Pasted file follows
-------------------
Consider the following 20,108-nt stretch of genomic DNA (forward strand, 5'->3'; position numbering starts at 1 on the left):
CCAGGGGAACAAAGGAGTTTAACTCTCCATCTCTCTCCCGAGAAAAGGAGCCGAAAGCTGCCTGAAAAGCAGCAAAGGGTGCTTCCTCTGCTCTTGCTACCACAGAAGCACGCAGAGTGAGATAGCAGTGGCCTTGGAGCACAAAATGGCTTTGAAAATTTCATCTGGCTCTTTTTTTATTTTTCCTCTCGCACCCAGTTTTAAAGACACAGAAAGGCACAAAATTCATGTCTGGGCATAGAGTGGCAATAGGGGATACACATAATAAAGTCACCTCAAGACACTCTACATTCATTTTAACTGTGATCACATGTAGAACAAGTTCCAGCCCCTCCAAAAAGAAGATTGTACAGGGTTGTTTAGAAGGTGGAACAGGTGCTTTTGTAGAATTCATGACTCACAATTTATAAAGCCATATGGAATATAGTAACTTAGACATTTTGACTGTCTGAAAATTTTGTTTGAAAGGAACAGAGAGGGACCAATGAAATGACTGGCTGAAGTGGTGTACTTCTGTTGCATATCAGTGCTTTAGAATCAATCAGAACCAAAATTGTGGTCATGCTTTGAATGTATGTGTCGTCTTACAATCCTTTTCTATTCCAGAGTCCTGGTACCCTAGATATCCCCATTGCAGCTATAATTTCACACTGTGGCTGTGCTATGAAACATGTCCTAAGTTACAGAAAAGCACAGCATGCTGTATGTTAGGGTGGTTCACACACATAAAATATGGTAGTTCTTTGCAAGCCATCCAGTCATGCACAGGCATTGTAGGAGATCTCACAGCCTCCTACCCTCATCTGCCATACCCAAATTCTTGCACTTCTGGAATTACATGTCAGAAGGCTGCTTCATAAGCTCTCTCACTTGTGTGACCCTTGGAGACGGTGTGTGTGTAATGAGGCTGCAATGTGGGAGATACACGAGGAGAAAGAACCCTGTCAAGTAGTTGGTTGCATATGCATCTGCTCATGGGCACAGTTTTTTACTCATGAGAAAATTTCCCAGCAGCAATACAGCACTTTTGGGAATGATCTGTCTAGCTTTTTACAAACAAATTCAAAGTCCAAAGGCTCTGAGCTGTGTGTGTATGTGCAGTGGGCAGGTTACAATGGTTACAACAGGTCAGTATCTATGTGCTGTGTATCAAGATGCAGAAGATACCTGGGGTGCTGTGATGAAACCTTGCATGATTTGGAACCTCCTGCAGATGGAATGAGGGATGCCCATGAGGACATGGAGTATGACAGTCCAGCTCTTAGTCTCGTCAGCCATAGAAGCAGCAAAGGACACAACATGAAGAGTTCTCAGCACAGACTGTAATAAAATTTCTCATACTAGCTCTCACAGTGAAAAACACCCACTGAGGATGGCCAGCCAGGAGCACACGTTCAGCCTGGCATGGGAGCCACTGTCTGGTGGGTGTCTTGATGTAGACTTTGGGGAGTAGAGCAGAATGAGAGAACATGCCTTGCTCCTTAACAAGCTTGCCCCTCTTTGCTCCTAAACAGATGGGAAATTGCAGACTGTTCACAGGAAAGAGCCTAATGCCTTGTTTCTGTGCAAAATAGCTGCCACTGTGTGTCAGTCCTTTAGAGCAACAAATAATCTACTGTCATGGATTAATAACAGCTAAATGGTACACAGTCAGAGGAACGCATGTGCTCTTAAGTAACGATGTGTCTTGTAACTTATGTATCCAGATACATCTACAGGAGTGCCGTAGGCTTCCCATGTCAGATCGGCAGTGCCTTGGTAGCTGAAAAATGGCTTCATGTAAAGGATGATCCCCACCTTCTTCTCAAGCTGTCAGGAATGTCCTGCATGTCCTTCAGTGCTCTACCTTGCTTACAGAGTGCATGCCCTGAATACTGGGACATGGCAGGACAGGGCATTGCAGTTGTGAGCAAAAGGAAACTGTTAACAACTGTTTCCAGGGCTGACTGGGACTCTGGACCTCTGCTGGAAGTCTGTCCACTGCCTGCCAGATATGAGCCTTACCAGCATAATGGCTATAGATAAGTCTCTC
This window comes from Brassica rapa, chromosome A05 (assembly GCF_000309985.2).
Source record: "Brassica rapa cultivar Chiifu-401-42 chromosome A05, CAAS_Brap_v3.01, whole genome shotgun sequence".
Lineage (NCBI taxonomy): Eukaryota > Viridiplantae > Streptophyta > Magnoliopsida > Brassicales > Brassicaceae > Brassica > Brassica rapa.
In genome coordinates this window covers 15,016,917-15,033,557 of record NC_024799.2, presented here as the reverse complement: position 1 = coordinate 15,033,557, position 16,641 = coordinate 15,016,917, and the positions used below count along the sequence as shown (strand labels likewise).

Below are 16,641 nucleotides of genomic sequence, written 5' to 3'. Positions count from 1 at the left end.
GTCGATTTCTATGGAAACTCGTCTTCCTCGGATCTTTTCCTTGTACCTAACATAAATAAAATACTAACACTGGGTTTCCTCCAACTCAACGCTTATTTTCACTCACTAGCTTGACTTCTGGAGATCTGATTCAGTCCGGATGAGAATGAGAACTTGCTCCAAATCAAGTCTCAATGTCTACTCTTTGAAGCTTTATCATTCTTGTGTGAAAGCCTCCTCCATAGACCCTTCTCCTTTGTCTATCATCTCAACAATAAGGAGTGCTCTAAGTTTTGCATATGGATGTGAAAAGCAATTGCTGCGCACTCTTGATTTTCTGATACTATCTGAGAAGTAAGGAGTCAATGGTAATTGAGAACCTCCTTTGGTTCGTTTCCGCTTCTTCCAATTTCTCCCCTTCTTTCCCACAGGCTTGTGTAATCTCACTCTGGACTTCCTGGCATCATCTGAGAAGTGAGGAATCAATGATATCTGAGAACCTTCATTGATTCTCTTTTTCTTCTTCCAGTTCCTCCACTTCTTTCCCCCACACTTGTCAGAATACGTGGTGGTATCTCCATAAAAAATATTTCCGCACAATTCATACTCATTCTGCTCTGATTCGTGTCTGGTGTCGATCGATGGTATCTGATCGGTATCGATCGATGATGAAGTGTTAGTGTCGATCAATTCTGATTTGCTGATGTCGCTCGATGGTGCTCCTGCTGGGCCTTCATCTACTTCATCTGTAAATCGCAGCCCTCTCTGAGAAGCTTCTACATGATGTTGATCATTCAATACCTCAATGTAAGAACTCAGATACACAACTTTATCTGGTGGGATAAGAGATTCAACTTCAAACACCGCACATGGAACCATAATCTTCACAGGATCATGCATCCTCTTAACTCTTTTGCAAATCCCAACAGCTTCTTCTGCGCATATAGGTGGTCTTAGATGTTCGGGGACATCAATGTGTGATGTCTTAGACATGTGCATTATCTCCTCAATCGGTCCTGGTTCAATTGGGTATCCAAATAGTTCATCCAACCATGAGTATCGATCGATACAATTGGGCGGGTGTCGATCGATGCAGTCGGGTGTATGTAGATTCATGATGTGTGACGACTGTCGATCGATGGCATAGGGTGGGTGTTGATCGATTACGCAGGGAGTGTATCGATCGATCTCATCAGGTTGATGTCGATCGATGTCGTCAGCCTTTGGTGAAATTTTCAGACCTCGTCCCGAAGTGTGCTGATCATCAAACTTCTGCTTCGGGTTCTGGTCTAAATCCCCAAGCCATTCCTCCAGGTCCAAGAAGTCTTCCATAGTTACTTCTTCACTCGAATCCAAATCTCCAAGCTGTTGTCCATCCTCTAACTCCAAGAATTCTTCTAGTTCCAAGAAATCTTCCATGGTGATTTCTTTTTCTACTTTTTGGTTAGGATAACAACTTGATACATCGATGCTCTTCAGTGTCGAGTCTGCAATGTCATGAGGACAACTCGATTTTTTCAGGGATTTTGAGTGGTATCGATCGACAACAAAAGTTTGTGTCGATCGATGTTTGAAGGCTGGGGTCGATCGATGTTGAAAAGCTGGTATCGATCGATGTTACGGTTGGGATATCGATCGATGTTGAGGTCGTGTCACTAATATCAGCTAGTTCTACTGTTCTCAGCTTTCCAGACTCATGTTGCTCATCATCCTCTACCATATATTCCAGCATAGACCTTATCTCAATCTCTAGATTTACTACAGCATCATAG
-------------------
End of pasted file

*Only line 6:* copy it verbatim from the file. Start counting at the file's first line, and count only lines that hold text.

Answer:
In genome coordinates this window covers 15,016,917-15,033,557 of record NC_024799.2, presented here as the reverse complement: position 1 = coordinate 15,033,557, position 16,641 = coordinate 15,016,917, and the positions used below count along the sequence as shown (strand labels likewise).